How to send a cold email: Find the right contact

Sending a cold email to a company you’re interested in working for is a highly effective way to escape the resume slush pile. An email gives you a chance to highlight your skills and express your interest directly to the person who is making the hire. Many people feel awkward about the idea of sending an email to someone they don’t know, but I’ve seen this strategy work over and over. Executed correctly, a cold email is the quickest way to land a job when you have no network of connections who can help you get your foot in the door.

Half the battle in sending a cold email is ensuring you’ve made contact with the right person at the right company.

To start, you should research the companies you want to contact. I recommend searching the AngelList job board to find startups that are hiring. Open up a spreadsheet and keep a list of the companies that interest you and roles for which you think you’d be a good fit. Once you’ve found a few companies that interest you, you need to figure out who to email.

Who is the hiring manager?

Your cold email should be sent directly to the hiring manager for the role you’re interested in. The hiring manager is the person at the company who requested that an employee be found to do the specified job. They are likely someone who will be managing you, either directly or indirectly, once you are hired. As a data scientist, the hiring manager you’re looking for is usually the person leading the data function: the VP, Director, or Head of Data Science.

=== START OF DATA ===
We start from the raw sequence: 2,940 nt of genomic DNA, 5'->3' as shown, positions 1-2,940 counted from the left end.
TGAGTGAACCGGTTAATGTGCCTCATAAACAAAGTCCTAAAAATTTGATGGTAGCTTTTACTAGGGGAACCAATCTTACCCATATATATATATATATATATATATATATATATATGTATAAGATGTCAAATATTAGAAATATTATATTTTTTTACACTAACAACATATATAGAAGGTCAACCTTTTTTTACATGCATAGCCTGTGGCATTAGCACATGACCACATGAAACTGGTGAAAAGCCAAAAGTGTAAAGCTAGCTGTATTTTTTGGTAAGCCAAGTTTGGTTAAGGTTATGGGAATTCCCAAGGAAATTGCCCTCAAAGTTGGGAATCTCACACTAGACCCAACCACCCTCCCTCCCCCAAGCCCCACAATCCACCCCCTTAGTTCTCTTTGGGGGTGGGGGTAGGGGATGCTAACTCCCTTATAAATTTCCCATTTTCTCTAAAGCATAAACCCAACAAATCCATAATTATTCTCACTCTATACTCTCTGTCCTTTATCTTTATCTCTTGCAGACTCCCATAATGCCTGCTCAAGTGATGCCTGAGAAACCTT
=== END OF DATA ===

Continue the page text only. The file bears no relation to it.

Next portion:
The hiring manager is not a recruiter. Recruiters report to HR, and they will not be part of your management chain once you join the company. While recruiters are great at what they do, they are not who you want to contact with a cold email. The hiring manager is the decision-maker here—they have the ultimate authority on whether you get hired. It’s also easier to catch the hiring manager’s attention via a cold email than it is to catch a recruiter’s. If you come across in your email as a capable, talented candidate that the hiring manager can envision working with day-to-day, then they will be eager to bring you in for an interview.

How do I find the hiring manager?

To figure out who the hiring manager is, search for the company on LinkedIn. Click on “people” below the LinkedIn search bar to limit your search to people. Then click on “Current companies” and select the company you’re searching for. This will limit your search to only people currently employed at your company of interest. From there, search for the word “data” to find people at the company who have “data” in their profile.

Step 1: Search for the name of the company you’re interested in.
Step 2: Filter for people who currently work at your company of interest.
Step 3: Put “data” in the search bar and hit enter.

This search will return everyone with “data” in their profile who works at the company you searched for. From here, you can figure out who is running the data function.

Bonus: This will also give you a sense of the structure of the existing data team. Does the company distinguish between data scientists and data analysts? Do they have devoted data engineers? How senior are the people on the team already? Where would you fit in the existing group—what skills can you bring to the table, and who do you feel you can learn from? This is all valuable information to inform your understanding of how the company works and how you should approach them.